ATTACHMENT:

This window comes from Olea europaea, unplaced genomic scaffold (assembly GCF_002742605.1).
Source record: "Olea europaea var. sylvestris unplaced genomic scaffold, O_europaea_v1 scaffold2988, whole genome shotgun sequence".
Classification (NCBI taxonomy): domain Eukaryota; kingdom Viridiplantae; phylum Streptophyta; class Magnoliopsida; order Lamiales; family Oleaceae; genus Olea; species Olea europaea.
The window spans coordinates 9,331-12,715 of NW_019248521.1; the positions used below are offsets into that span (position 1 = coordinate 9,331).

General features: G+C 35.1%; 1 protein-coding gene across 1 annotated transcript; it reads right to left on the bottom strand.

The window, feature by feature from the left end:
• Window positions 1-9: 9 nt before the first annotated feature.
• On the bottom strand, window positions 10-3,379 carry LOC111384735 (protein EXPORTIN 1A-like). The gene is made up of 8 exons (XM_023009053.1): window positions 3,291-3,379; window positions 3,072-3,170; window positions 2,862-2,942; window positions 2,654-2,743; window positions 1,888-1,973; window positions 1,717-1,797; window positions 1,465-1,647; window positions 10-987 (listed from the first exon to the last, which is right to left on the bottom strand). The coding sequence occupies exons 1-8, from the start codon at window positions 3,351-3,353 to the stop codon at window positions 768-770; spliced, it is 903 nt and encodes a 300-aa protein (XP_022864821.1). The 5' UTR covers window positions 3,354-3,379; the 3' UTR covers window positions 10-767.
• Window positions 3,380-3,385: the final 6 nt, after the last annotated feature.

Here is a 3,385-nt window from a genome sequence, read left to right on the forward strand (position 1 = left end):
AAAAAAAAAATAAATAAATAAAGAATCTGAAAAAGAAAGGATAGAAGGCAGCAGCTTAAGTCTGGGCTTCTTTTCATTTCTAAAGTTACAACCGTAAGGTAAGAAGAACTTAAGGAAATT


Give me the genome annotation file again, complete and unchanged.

This window comes from Olea europaea, unplaced genomic scaffold (assembly GCF_002742605.1).
Source record: "Olea europaea var. sylvestris unplaced genomic scaffold, O_europaea_v1 scaffold2988, whole genome shotgun sequence".
Classification (NCBI taxonomy): domain Eukaryota; kingdom Viridiplantae; phylum Streptophyta; class Magnoliopsida; order Lamiales; family Oleaceae; genus Olea; species Olea europaea.
The window spans coordinates 9,331-12,715 of NW_019248521.1; the positions used below are offsets into that span (position 1 = coordinate 9,331).

General features: G+C 35.1%; 1 protein-coding gene across 1 annotated transcript; it reads right to left on the bottom strand.

The window, feature by feature from the left end:
• Window positions 1-9: 9 nt before the first annotated feature.
• On the bottom strand, window positions 10-3,379 carry LOC111384735 (protein EXPORTIN 1A-like). The gene is made up of 8 exons (XM_023009053.1): window positions 3,291-3,379; window positions 3,072-3,170; window positions 2,862-2,942; window positions 2,654-2,743; window positions 1,888-1,973; window positions 1,717-1,797; window positions 1,465-1,647; window positions 10-987 (listed from the first exon to the last, which is right to left on the bottom strand). The coding sequence occupies exons 1-8, from the start codon at window positions 3,351-3,353 to the stop codon at window positions 768-770; spliced, it is 903 nt and encodes a 300-aa protein (XP_022864821.1). The 5' UTR covers window positions 3,354-3,379; the 3' UTR covers window positions 10-767.
• Window positions 3,380-3,385: the final 6 nt, after the last annotated feature.

Here is a 3,385-nt window from a genome sequence, read left to right on the forward strand (position 1 = left end):
AAAAAAAAAATAAATAAATAAAGAATCTGAAAAAGAAAGGATAGAAGGCAGCAGCTTAAGTCTGGGCTTCTTTTCATTTCTAAAGTTACAACCGTAAGGTAAGAAGAACTTAAGGAAATT